Life history database aids wild primate studies

Apr 22, 2010

A group of scientists who have studied the life history of primates for decades got to thinking about their own life histories and decided they had better do something to preserve their work for posterity.

The conversation started after University of Wisconsin-Madison anthropologist Karen Strier experienced the unexpected deaths of two friends and academic colleagues - one a UW-Madison professor, the other a Brazilian graduate student. She approached Susan Alberts, a Duke University professor of biology and , who has more than 30 years of data on baboon society in Kenya. Together they began to map out a plan to standardize and preserve their field data.

With support from the Wenner Gren Foundation for Anthropological Research and the National Center (NESCent) in Durham, N.C., the five-year effort has resulted in the Primate Life History Database ( It's a collaborative and comprehensive database containing life history data collected from long-term field studies of seven species of lemurs, monkeys and apes.

In addition to preserving and standardizing data from some of the longest-running field studies of their kind -- ranging from 24 to 45 years in duration -- the database will facilitate comparative analyses of and ecology.

It's also a huge personal relief for Strier, who has 28 years of data on a wild population of northern muriqui monkeys in the Brazilian Atlantic Forest.

The deaths of her colleagues had highlighted the vulnerability of life and, potentially, one's professional legacy. "It occurred to me that parts of my research, especially these long-term data, were irreplaceable," Strier says. "If I died, would someone else be able to extract and interpret all of the information from my computer?"

Pooling their data also allows the researchers to do interesting comparisons across species.

"We decided to build this database with the idea that we could answer questions with our comparative data that none of us could answer by ourselves," says Strier.

The design and development of the database, undertaken in partnership with NESCent, is described in a paper published online Apr. 22 in the new journal Methods in Ecology and Evolution.

"It was a joint effort between people with very different perspectives ranging from primate biology to informatics to demography. We spent a lot of time working out a common vocabulary, and really produced an exciting resource as a result," says Alberts, who is also the associate director for science and synthesis at NESCent.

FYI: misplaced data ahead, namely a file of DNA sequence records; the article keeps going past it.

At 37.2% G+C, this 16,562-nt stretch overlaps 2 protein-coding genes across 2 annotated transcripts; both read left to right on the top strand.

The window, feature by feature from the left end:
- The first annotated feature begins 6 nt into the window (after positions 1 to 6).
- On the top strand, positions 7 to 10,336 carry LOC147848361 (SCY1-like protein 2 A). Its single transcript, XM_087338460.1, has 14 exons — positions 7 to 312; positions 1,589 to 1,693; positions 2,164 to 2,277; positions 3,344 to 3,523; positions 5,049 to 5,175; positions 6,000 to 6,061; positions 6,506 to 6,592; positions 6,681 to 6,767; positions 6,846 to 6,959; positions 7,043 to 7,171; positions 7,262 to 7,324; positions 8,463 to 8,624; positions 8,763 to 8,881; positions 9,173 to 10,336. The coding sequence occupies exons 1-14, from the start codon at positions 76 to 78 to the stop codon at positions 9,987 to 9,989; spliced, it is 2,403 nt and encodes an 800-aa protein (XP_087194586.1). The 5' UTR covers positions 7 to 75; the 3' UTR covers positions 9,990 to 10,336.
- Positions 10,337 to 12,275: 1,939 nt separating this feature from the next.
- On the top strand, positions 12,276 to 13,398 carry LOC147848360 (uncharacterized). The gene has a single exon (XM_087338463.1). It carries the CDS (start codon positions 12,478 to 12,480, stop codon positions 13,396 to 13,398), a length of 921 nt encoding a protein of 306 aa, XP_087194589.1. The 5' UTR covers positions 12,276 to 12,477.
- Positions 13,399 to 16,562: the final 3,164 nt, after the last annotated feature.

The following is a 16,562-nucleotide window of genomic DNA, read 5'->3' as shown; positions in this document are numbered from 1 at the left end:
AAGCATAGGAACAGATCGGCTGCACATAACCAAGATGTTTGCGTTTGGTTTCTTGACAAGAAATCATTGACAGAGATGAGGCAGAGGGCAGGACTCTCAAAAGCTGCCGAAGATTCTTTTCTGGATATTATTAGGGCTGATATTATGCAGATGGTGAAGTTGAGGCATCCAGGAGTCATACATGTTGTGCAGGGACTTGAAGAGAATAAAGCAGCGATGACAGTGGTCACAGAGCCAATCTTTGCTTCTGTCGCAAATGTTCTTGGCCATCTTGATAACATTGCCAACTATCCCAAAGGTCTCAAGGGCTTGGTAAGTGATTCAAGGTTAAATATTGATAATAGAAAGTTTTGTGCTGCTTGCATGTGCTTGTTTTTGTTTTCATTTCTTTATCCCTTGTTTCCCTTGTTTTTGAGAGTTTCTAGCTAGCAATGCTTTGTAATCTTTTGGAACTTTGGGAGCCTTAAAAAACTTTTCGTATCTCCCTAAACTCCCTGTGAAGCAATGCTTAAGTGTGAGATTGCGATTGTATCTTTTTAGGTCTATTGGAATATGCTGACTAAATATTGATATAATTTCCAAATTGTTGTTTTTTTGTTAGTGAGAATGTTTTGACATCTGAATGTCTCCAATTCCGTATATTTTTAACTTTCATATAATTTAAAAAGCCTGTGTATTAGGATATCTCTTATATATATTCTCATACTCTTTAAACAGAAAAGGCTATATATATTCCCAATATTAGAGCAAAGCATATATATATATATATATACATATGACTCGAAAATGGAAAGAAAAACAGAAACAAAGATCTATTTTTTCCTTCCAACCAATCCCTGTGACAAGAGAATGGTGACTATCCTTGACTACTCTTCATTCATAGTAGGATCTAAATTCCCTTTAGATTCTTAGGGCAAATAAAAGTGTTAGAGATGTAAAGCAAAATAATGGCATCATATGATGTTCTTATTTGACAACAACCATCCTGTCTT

The Primate Life History Database currently contains information for more than 3,300 individual monkeys and apes. The data were collected over several decades by researchers at UW-Madison, Duke, Princeton University, the University of North Carolina-Charlotte, Iowa State University, Columbia University, the University of Calgary, the Dian Fossey Gorilla Fund International and the Atlanta Zoo, and the Institute of Primate Research at the National Museums of Kenya. The researchers are all members of the Primate Life History Database Working Group and co-authors of the new article.

Long-term life history data are extremely difficult to obtain but are incredibly valuable and can tell scientists a great deal about other primate species, including humans, Strier says. Current analyses are exploring mortality patterns and variations in fertility across multiple species, with implications for both conservation and human evolution.

Jointly funded by NESCent and the National Center for Ecological Analysis and Synthesis (NCEAS), the database provides a way to share and synthesize data with collaborators but in a way that does not relinquish ownership of the information, a key concern when sharing raw data.

"By putting this database together, we've shown that principal investigators of these long-term studies can collaborate and that these data now exist in a format that goes beyond each one of us, protecting the data for perpetuity," Strier says. "It's an amazing step forward."

Explore further: Chimpanzees prefer firm, stable beds

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